The funny thing is this: the older you get, your toy changes with you and with different life experiences.
Some performances hit you like a baseball bat. You think it’s so rare that, in the time it takes to watch a single movie—the first time ever that you’re seeing a particular performer on screen—you just know that they’re going to become a massive movie star, not to mention a household name.
In Gustav Möller‘s Danish thriller The Guilty, Asger Holm (the all-around stunning Jakob Cedergren) has been demoted to desk duty after some unexplained, preceding incident as the film opens. He’s been working as an emergency phone dispatcher for Denmark’s version of 911, and now he’s wrapping up his last day on the job. Tomorrow he’ll face an inquiry about the aforementioned mysterious incident, after which he expects to be back on the street with his partner. At this point—in a movie that takes place entirely in real time and is set in just two tiny rooms—Asger receives a cryptic call from a woman named Iben (voiced by Jessica Dinnage), who appears to be talking in code to create the illusion that Asger is her young daughter back home to evade her abductor, who in turn is driving the woman to some unknown location. Asger uses his smarts to track down the van she’s in, locate her real daughter, and uncover the abductor’s identity.
A high-concept film of this nature lives or dies by its lead actor and Cedergren’s bravura performance—cocky one moment and despairing the next—is something to behold. The Guilty played in the World Cinema Dramatic Competition category at Sundance earlier this year. It’s now Demark’s entry for the Best Foreign Language Film category at next year’s Oscars.
The Guilty is now playing in select theaters.
If it were up to me, I would cast you in everything. You’re my favorite actor right now.
[Laughs] I’m so happy to hear that!
Let’s start at the very beginning. How did you and Gustav Möller first meet?
The casting for this film was the first time we met. I auditioned with a small part of a scene.
It was interesting to hear Gustav describe this film as a double-thriller. The obvious, first component is the abduction. Then we have no idea who Asger is. What is his reality to you?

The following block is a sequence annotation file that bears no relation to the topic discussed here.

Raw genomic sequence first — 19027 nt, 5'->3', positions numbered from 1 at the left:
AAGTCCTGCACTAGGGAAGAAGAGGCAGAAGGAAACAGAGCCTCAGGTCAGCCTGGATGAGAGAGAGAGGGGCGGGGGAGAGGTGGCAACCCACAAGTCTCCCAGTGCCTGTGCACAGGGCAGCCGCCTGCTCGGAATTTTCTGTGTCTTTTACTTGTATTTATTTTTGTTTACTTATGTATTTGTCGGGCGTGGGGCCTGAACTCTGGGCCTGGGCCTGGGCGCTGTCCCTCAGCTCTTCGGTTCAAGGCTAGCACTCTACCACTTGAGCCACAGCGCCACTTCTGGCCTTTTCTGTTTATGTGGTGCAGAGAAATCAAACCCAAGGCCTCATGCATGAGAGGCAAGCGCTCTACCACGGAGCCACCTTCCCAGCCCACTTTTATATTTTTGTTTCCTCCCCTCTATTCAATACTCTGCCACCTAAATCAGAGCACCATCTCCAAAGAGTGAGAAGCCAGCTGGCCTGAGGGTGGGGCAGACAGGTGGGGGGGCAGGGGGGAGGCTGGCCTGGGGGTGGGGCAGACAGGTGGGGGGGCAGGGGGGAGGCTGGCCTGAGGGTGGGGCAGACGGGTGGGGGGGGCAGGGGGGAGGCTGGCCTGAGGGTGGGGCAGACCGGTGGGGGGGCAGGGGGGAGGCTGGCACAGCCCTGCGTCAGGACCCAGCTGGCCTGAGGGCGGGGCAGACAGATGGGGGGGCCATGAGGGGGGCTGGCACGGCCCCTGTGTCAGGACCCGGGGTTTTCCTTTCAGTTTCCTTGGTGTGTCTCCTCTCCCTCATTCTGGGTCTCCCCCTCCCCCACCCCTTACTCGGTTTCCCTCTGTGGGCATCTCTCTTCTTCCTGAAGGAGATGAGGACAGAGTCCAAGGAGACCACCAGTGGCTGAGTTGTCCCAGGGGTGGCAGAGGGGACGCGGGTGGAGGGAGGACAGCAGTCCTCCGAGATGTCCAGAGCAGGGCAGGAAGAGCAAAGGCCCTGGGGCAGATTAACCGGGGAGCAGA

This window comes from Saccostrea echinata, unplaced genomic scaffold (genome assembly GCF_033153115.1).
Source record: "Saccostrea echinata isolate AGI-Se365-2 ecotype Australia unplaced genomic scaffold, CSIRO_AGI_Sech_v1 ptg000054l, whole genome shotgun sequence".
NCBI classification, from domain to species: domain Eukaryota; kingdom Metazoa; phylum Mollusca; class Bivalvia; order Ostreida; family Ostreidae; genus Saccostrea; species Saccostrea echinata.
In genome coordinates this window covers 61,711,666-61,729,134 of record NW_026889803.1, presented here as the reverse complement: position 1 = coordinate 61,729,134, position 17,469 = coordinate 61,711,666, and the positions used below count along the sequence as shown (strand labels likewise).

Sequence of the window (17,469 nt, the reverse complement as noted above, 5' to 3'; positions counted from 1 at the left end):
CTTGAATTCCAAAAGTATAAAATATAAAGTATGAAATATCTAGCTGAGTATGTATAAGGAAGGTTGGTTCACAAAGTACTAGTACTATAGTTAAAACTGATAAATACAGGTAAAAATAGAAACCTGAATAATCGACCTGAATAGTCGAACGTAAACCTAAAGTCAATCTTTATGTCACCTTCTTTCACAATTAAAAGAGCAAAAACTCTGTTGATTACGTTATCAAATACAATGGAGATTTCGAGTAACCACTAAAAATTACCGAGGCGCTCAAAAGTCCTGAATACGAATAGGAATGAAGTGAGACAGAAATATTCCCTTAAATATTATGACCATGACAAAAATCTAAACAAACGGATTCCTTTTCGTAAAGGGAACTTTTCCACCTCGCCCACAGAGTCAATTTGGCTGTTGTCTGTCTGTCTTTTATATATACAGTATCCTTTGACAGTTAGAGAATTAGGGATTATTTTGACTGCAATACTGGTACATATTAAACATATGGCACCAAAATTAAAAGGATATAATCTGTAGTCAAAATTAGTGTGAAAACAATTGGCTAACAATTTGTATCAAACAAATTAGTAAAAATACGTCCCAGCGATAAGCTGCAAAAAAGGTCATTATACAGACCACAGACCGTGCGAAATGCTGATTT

Gustav and Emil [Nygaard Albertsen] wrote this script after doing a year-long research about the idea to build the characters and the story. When I got involved, which was six months prior to the shoot, I took that research and went from there. So I had a really nice package to start off with. Gustav, Emil, and I talked a lot. Gustav wanted me to be a part of the process in finishing the script because I’m such a dominant presence in this picture. He wanted the actor to be involved in the end stages of the script. We spoke a lot about who he was, his situation, and so forth. I think it helped a lot for us to go back and forth about that together in the end. For me, mainly, it was first of all a story about this guy. The second had the thriller angle into it. You’re right—there are two riddles.
I don’t know how much you want to share about your process and the matter of Asger’s backstory that we don’t see in the actual film, but was that important for you to create for yourself? The nuances of your performance make you wonder: Is he a bad husband at home? What makes him irritable? Is he a drug addict?
I absolutely had a backstory, even if you don’t hear about it. For me, it’s always good to have as an actor. It’s all part of the game when you play to make these things up.
How long was the shoot?
It was 13 days.
Wow! It was really quick!
Yeah, it was. But we were super prepared. We met like six months before we started shooting. Because we knew the shoot was going to be so short, we really wanted to be sure that we got everything. We almost went through the script word by word so when we get to set, we would all be in sync about everything. That also opened up for good improvisations. It was just a brilliant process, really. It’s really rare that you get that kind of time. It was a great experience.
When did acting start coming into view as something you’d want to pursue professionally?